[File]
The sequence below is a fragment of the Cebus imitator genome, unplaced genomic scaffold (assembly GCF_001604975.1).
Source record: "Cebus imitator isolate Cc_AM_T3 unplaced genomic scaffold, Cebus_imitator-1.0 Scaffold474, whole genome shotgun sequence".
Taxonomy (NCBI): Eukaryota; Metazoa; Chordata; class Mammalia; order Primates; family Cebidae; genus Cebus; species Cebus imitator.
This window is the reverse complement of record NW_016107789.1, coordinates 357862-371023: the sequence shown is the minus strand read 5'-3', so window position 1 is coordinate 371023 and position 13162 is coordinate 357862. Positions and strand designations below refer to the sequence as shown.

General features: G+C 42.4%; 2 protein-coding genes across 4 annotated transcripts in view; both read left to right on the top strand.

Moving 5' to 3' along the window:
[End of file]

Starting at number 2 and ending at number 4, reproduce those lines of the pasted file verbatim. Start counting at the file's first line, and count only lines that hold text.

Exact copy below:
Source record: "Cebus imitator isolate Cc_AM_T3 unplaced genomic scaffold, Cebus_imitator-1.0 Scaffold474, whole genome shotgun sequence".
Taxonomy (NCBI): Eukaryota; Metazoa; Chordata; class Mammalia; order Primates; family Cebidae; genus Cebus; species Cebus imitator.
This window is the reverse complement of record NW_016107789.1, coordinates 357862-371023: the sequence shown is the minus strand read 5'-3', so window position 1 is coordinate 371023 and position 13162 is coordinate 357862. Positions and strand designations below refer to the sequence as shown.